A documentary following Kenzo Okuzaki, a 62-year-old WW2 veteran notorious for his protests against Emperor Hirohito, as he tries to expose the needless executions of two Japanese soldiers during the war.
A documentary about the plight of the victims of Minamata disease, which was caused by the ingestion of fish containing abnormal amounts of mercury released into the sea by a fertilizer factory owned by the Chisso company.
A once-prosperous Senegalese village has been falling further into poverty year by year until the village's elders are reduced to selling town possessions to pay debts. Linguère, a former ... See full summary »
Djibril Diop Mambéty
Djibril Diop Mambéty,
Ichikawa's cameras follow the 1964 Summer Olympics from opening to closing ceremonies. Sometimes he focuses on spectators, as athletes pass in a blur; sometimes he isolates a competitor; ... See full summary »
A depiction of life in wartime England during the Second World War. Director Humphrey Jennings visits many aspects of civilian life and of the turmoil and privation caused by the war, all without narration.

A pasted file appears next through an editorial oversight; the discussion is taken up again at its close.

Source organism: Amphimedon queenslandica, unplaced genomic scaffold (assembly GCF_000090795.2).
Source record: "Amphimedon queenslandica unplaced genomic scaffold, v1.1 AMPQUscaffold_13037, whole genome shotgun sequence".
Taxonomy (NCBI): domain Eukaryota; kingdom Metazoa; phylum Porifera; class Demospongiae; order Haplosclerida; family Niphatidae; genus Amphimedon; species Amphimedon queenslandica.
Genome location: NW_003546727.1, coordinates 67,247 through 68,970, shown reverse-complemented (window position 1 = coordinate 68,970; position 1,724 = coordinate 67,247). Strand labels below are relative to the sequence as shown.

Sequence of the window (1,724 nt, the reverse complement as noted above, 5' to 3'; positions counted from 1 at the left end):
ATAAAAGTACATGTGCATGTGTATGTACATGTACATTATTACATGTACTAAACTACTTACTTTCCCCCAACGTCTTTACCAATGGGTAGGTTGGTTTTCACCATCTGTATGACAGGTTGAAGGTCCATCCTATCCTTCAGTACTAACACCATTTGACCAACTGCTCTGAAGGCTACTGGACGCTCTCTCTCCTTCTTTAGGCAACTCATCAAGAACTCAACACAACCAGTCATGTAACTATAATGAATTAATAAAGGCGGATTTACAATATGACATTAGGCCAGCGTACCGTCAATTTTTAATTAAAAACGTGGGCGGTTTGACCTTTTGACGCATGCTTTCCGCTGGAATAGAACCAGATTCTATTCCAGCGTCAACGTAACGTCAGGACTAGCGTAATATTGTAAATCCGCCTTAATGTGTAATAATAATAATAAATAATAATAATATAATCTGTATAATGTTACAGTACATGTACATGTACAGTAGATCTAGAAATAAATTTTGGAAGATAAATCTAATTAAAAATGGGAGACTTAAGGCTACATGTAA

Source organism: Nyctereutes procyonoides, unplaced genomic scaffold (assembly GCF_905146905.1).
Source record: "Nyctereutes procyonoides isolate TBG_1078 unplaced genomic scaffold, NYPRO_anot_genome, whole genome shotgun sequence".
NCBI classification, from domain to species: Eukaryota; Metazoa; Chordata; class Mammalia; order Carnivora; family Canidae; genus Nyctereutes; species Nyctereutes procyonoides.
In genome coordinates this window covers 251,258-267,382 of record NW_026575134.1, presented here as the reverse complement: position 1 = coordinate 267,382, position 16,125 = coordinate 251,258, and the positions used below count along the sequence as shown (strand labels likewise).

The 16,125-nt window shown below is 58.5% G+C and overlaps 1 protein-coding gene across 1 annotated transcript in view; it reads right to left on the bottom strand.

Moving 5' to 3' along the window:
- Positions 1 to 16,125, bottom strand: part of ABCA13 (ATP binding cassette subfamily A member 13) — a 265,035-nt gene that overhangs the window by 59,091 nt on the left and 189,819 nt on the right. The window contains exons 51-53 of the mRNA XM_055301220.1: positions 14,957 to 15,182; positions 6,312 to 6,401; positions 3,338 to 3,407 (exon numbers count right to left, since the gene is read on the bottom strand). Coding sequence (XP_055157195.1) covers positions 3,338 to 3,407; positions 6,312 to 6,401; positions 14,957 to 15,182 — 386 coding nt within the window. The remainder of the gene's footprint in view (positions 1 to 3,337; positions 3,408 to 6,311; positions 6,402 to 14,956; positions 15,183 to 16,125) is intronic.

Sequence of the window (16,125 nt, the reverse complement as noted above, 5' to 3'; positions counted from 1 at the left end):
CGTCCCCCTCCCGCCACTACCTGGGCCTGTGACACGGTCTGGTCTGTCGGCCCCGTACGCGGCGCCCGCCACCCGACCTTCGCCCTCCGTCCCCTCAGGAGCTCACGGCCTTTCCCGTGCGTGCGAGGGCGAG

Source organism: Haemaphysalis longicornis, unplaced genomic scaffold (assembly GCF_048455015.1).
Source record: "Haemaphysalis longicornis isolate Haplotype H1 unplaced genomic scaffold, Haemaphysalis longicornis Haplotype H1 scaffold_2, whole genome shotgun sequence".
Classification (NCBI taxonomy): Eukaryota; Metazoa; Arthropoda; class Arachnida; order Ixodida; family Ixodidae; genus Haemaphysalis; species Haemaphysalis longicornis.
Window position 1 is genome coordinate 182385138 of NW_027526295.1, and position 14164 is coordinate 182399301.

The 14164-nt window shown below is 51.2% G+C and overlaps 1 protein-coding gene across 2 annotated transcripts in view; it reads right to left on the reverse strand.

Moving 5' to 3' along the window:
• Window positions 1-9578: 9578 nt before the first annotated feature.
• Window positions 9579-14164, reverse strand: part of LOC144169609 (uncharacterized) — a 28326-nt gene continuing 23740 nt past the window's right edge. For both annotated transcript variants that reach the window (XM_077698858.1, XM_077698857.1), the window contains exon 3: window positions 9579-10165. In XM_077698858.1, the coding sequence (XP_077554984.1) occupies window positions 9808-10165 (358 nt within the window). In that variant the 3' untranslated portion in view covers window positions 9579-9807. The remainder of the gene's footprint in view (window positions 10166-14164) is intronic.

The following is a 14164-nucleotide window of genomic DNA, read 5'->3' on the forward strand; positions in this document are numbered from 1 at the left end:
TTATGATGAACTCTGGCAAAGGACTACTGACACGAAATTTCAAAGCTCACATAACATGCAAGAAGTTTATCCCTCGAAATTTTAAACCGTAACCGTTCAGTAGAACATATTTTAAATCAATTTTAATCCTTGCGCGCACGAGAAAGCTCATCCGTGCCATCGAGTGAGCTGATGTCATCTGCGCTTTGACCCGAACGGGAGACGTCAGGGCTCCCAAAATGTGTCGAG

Marlon Riggs, with assistance from other gay Black men, especially poet Essex Hemphill, celebrates Black men loving Black men as a revolutionary act. The film intercuts footage of Hemphill ... See full summary »
"I, a Negro" depicts young Nigerien immigrants who left their country to find work in the Ivory Coast, in the Treichville quarter of Abidjan, the capital. These immigrants live in squalor ... See full summary »
This documentary was five years in the making, and revolves around 62-year-old Okuzaki Kenzo, a survivor of the battlefields of New Guinea in World War II who gained notoriety by slingshooting steel pinballs at Emperor Showa to protest against what he considered to be the ruler's war crimes. Setting out to conduct interviews with survivors and relatives, he finds the truth of the past to be elusive, achieving a breakthrough only when he confronts ex-Sergeant Yamada, who grudgingly admits the occurrence and instructional source of certain atrocities. Written by
I watched this film for a modern Japanese narrative class, but would definitely recommend it to anyone else. The copy I had made it hard to read the subtitles sometimes, but it was usually pretty obvious what was going on, because at that point Okuzaki Kenzo was usually beating somebody up for not telling him the truth.
It is sometimes hard to believe that this film is a documentary, because you want it to be fiction. It is not easy to watch, but whole-heartedly worth it, because even though it forces you to think about a lot of uncomfortable things, WWII was a very uncomfortable time, so it's rather appropriate, that way.
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